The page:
The eigenvalues of this system preserve the same form as those in Eq. (12) or Eq. (13) except a minor change, i.e., in Eq. (13) is modified to


due to the presence of the grid velocity. The preconditioning parameter for dynamic meshes is still defined as [32]


where is the Mach number calculated from .

3 Numerical Methods

3.1 Spatial Discretization Method

For completeness, a brief review of the FR/CPR method [33, 34, 35, 36] is presented in this section. In FR/CPR, fluxes can be divided into two parts, namely, local fluxes constructed directly from local solutions, and correction fluxes accounting for the differences between the local fluxes and common fluxes constructed from those on element interfaces. In the current study, the spatial domain is discretized into non-overlapping quadrilateral elements. When the FR/CPR method is employed for the spatial discretization, Eq. (22) can be reformulated as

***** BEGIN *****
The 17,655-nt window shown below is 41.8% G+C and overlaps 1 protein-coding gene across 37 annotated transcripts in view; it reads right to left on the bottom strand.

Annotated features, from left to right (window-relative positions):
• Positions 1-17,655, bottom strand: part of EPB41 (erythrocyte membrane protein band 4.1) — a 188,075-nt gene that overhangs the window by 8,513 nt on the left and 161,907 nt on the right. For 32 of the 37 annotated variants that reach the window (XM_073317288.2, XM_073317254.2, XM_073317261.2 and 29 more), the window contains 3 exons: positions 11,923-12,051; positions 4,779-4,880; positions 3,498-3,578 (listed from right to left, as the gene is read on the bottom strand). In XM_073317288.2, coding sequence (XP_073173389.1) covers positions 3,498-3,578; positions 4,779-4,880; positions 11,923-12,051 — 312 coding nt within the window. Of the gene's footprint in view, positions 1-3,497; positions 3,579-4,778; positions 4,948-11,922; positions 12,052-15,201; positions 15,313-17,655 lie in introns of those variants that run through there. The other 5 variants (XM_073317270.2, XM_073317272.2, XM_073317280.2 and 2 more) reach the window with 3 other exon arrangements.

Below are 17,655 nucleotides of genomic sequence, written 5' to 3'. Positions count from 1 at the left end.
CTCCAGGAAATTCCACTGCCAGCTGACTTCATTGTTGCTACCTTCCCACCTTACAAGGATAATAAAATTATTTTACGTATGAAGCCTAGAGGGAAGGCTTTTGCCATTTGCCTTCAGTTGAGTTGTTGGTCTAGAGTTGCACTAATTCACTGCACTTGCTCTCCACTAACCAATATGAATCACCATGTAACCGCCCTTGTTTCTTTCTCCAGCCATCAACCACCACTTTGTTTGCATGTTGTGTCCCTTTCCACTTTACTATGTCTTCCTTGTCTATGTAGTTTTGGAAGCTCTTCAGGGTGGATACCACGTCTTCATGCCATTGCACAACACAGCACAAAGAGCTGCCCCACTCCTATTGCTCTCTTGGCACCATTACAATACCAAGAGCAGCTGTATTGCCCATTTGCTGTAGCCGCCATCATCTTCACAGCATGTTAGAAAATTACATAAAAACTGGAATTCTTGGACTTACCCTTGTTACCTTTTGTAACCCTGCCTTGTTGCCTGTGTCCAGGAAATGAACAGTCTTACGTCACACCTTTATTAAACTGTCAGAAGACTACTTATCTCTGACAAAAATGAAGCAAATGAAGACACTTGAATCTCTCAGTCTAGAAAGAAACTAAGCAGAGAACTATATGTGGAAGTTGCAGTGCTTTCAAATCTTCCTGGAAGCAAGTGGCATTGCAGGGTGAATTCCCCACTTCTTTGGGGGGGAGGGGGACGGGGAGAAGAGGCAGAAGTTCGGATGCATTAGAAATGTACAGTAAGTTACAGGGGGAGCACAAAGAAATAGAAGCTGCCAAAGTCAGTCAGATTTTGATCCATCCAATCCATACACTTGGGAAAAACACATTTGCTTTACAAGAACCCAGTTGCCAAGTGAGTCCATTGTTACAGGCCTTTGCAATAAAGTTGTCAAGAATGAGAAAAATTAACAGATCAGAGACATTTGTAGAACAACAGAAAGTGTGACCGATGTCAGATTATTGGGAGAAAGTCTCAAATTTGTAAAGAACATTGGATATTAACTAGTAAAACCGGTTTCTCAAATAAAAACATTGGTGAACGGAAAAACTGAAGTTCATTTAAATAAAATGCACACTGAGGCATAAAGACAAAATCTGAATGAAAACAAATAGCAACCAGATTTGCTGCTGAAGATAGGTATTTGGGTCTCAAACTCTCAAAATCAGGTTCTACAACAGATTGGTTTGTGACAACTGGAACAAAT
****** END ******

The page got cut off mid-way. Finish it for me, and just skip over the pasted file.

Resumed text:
For quadrilateral elements, and are given by


where and are the common (or numerical) fluxes on the interfaces of standard elements. Herein, subscripts ‘L’ and ‘R’ stand for left and right edges of an element in a dimension by dimension sense. are correction functions which map the differences between the common and local fluxes on the element interfaces into the entire standard element. In this study, and are the right and left Radau polynomials, which can recover the nodal DG methods. Note that common fluxes are always calculated in the physical domain. Thus and can be expresses as


where are the common fluxes in the normal direction of a physical surface. On element interfaces, the inviscid fluxes along can be written as


Therefore, can be formulated as, taking the Rusanov approximate Riemann solver as an example,